Before I jump into the details of the Around the World in 80 Days drinking game, it would be remiss of me to omit some of the other nefarious pursuits prior. For weeks on end, without much in the way of breaks or days off, we developed a sort of cabin fever while living on this boat in relatively confined quarters in which the daily schedule of waking up early, working hard all day, eating takeouts and watching, mainly violent or horror, movies from the local video rental shop, followed by cans of Stella Artois beer or cheap wine had turned into a predictable routine.
Moreover, the renovation work proved to test our mettle to the fullest along with many bouts of frustrations and loss of tempers. Dave and I spent days on end stripping old varnish from the wheelhouse using a rather nasty industrial version of Nitromors paint stripper, some of which ended up inside my shoes which caught Dave completely off-guard when I began to shout and hop around like a raving lunatic. Once I applied new varnish, of which several coats needed to be applied, I made the fatal mistake of not getting the mixture right with the thinners which created an orange-peel sort of effect. This meant, we had to strip the whole damn lot again and start over. As for my father. He completely lost his wits when having just painted the deck of the boat, a torrent of rain—not an uncommon occurrence in Wales—came unexpectedly from the sky. This was not ordinary deck-painting but rather, the slow and tedious application of coating or ‘blobbing’ thick rubber-based paint over mashed up bits of recycled racing car tyres to make a slip-proof decking. The rain washed most of it over the sides and made one hell of a mess. At this point, he jumped up and down from the bow of the boat wildly flailing his arms around, throwing the paint brush down, while shouting every expletive possible to mankind and exclaiming what sick f*&k could possibly live in a climate like Wales without going absolutely potty. Denizens from the neighbouring boats emerged from their cabins, some with glasses of wine to hand, to admire the show.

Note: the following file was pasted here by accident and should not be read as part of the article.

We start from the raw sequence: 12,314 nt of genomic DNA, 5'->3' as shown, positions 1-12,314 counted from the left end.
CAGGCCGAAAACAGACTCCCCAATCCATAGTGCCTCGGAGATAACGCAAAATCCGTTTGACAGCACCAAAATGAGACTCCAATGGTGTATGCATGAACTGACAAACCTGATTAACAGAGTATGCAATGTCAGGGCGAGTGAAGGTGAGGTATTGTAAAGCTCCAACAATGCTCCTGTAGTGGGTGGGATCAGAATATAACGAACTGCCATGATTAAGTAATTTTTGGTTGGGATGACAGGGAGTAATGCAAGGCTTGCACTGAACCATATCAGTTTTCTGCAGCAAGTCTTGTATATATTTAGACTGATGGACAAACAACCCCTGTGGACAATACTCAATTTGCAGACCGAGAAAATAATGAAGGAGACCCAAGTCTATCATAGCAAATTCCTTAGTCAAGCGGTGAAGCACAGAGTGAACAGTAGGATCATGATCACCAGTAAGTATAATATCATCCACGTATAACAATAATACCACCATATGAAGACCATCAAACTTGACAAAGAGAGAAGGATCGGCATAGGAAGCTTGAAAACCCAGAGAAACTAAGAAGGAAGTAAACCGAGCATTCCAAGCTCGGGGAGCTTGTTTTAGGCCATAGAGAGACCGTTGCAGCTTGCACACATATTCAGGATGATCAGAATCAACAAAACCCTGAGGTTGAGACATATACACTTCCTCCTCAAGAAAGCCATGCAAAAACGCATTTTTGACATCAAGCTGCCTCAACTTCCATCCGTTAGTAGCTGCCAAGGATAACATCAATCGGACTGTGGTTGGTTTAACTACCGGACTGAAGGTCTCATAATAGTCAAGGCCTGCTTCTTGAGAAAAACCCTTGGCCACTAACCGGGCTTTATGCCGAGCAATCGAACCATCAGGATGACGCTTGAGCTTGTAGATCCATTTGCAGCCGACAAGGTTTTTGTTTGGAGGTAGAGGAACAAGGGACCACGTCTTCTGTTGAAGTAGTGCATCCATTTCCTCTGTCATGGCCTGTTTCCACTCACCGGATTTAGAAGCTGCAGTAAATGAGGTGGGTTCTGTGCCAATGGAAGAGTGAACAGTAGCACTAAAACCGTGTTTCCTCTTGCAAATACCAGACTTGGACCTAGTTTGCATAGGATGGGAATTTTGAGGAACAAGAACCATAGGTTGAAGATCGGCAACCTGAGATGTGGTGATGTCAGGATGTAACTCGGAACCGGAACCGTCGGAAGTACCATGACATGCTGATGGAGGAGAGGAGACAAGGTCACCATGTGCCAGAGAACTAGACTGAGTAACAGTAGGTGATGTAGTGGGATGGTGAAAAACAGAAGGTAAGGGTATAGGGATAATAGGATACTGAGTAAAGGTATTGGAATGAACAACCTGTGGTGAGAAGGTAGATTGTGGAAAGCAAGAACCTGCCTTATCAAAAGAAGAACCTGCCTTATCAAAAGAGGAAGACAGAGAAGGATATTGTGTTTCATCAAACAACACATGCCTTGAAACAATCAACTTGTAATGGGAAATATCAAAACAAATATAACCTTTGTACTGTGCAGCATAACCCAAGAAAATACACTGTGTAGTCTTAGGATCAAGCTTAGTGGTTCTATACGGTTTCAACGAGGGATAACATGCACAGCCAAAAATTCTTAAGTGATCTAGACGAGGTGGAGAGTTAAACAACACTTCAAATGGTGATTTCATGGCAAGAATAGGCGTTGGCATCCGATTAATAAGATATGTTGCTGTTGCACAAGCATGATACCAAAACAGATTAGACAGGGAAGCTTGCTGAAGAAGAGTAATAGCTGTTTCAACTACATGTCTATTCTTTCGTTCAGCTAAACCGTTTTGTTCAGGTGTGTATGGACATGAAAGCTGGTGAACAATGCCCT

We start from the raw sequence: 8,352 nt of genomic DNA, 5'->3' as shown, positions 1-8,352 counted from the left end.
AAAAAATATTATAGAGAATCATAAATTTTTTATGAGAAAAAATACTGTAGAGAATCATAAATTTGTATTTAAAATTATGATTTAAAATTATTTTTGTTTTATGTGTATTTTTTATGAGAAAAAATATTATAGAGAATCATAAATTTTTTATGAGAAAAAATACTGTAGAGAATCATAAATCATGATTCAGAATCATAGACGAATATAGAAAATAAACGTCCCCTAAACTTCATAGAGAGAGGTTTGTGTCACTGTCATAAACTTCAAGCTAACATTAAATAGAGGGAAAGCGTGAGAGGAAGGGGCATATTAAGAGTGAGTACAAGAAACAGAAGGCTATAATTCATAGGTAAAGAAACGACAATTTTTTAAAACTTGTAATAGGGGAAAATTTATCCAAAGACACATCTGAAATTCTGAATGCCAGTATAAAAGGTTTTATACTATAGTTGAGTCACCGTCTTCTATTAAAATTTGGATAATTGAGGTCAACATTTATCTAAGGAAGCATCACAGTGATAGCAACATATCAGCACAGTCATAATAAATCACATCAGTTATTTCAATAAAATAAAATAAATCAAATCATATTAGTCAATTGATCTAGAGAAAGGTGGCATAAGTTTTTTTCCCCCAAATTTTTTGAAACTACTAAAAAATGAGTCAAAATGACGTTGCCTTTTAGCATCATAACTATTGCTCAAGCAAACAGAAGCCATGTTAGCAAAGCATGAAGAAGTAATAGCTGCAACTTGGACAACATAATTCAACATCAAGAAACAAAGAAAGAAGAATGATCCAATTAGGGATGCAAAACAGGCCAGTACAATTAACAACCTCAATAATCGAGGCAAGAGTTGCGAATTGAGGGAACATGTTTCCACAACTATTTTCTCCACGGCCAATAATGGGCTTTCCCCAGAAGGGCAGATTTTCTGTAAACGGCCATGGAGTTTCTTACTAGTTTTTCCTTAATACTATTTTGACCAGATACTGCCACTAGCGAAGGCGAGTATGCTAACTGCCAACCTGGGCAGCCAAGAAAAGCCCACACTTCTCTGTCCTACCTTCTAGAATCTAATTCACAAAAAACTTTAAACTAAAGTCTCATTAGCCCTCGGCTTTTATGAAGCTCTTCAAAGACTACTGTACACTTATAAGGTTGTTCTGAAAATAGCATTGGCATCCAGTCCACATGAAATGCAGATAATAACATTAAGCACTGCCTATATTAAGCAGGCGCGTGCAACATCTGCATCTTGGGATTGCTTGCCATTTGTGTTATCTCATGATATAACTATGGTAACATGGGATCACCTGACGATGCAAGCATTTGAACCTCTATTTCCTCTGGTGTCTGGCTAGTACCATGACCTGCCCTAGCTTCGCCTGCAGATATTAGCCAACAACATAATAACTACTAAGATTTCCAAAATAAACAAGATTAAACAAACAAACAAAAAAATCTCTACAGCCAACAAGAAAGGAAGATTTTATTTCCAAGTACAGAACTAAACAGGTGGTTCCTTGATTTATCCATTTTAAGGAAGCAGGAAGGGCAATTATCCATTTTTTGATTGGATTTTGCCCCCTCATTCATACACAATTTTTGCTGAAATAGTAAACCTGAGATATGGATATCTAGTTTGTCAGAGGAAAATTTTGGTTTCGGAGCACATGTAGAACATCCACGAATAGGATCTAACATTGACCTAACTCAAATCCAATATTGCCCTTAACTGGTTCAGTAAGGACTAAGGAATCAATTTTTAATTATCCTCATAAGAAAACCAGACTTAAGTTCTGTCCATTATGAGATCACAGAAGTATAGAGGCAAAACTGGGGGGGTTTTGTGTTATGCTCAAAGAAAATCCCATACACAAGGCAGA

Therefore, to break up the routine and the frustrations, we decided to host the Manitou Olympics which comprised of two main events: rope-traversing and egg throwing, using a large consignment of eggs which we somehow discovered in the boats pantry, well past their sell-by dates. The activity of rope traversing was restricted to me, Dave and Jock, as my father has one leg. This involved traversing the rope like a sloth from the boat to the dockside during low tide. It was no mean feat considering the substantial tidal differences in this location of the world, meaning that the height and drop from the boat to the dockside can vary by a good few metres. Only Jock succeeded while Dave and I unceremoniously landed in the murky dockside water during several attempts. As for egg-throwing, the object was to throw eggs at the very expensive prestige ‘cigarette’ racing boats which, for some unsubstantiated reason or another, my father had a problem with those who owned them. We started to pelt rotten raw eggs, but I limited myself to one when I heard one splat against the side of one of the boats. At that point, a wave of guilt flooded through me like that scene in the Return of the Jedi when the Emperor was zapping Luke Skywalker with energy bolts and Vader, feeling remorse, then proceeds to pick up the Emperor tossing him down one of the cores of the Death Star.